AANA: HHS Begins Delivery of CARES Act Relief Grants to CRNAs
PARK RIDGE, Ill., April 10, 2020 /PRNewswire/ -- The American Association of Nurse Anesthetists (AANA) announced today The Department of Health and Human Services (HHS) began the delivery of the initial $30 billion in relief funding to healthcare providers in support of the national response to COVID-19 as part of the distribution of the $100 billion provider relief fund provided for in the Coronavirus Aid, Relief, and Economic Security (CARES) Act recently passed by Congress. This Act provides critical support for Certified Registered Nurse Anesthetists (CRNAs) who have been furloughed as a result of cancellation of elective surgeries during the pandemic
HHS is partnering with UnitedHealth Group to deliver the initial $30 billion distribution to providers as quickly as possible. CRNAs who directly bill for professional services through CMS will receive these grants, which do not need to be repaid.
“This quick dispersal of funds will provide relief to both CRNAs in areas heavily impacted by the COVID-19 pandemic and those who are struggling after ambulatory centers have closed due to healthy patients delaying care and cancelled elective services,” said AANA President Kate Jansky, MHS, CRNA, APRN, USA LTC (ret).
In addition to providing much needed funds for healthcare providers, the CARES Act reauthorized Title VIII Programs, including the Nurse Anesthetist Traineeship, for five years to help ensure a viable workforce. It also earmarked an additional $16 billion to the Strategic National Stockpile to increase access to PPE, ventilators and other critical equipment to protect providers and expanded telehealth services.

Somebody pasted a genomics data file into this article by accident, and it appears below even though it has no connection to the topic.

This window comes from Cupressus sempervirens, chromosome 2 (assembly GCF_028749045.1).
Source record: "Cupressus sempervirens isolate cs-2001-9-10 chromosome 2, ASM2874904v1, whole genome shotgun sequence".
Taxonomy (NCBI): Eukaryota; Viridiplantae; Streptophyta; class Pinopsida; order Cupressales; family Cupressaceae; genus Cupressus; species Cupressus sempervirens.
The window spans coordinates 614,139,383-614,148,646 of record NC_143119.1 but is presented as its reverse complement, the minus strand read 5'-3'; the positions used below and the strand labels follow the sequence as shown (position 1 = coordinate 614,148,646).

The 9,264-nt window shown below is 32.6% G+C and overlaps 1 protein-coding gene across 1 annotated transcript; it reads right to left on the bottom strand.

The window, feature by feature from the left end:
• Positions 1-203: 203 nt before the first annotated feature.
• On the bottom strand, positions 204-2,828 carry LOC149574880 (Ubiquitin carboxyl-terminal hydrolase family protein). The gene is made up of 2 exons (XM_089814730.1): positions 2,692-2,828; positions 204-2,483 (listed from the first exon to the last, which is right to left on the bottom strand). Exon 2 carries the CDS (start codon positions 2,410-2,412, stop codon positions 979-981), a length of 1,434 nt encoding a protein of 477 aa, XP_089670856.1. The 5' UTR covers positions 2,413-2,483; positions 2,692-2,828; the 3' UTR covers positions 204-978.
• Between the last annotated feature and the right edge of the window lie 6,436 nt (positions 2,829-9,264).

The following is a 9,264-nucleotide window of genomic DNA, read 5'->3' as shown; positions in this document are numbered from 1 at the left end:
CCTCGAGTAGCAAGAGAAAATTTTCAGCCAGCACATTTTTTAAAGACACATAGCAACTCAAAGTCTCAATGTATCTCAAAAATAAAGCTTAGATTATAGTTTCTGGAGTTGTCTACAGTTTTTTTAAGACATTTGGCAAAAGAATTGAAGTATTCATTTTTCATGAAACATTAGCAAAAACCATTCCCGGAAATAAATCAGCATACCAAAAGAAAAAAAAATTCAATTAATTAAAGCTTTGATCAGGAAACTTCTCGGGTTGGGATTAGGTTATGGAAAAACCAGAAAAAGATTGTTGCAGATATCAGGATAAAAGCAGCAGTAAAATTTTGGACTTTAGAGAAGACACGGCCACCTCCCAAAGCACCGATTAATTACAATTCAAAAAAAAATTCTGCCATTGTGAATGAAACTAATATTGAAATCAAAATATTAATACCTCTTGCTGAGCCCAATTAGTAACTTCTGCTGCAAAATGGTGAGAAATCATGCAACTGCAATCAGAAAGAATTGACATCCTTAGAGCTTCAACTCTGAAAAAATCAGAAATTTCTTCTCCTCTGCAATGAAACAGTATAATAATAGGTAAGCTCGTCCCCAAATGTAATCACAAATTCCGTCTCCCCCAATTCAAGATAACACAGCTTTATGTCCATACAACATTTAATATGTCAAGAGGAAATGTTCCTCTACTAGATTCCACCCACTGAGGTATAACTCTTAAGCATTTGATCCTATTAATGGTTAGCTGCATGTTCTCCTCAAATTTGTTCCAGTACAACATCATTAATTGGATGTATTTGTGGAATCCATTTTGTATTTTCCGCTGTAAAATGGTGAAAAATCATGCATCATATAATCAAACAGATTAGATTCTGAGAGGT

“CRNAs play an important role in airway management for COVID-19 patients that puts them at high risk for contamination,” AANA CEO Randall D. Moore, DNP, MBA, CRNA said. “All healthcare providers need appropriate personal protective equipment to protect themselves, their families, and other patients.”
Earlier this month, Moore met with President Trump, Vice President Pence, CMS Administrator Verma and other key senior administration officials at the White House to convey the top priorities of CRNAs, nurses, and other healthcare providers as the nation prepared to deepen its response to the pandemic. Along with leaders of other national nursing organizations, Moore requested that federal agencies remove all regulatory barriers for advanced practice nurses and other non-physician providers to practice at the top of their education and training, ensure that all healthcare providers immediately have appropriate personal protective equipment to protect themselves, and ensure a sufficient number of ventilators and other medical equipment to accommodate the anticipated surge of patients impacted by the virus.
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SOURCE American Association of Nurse Anesthetists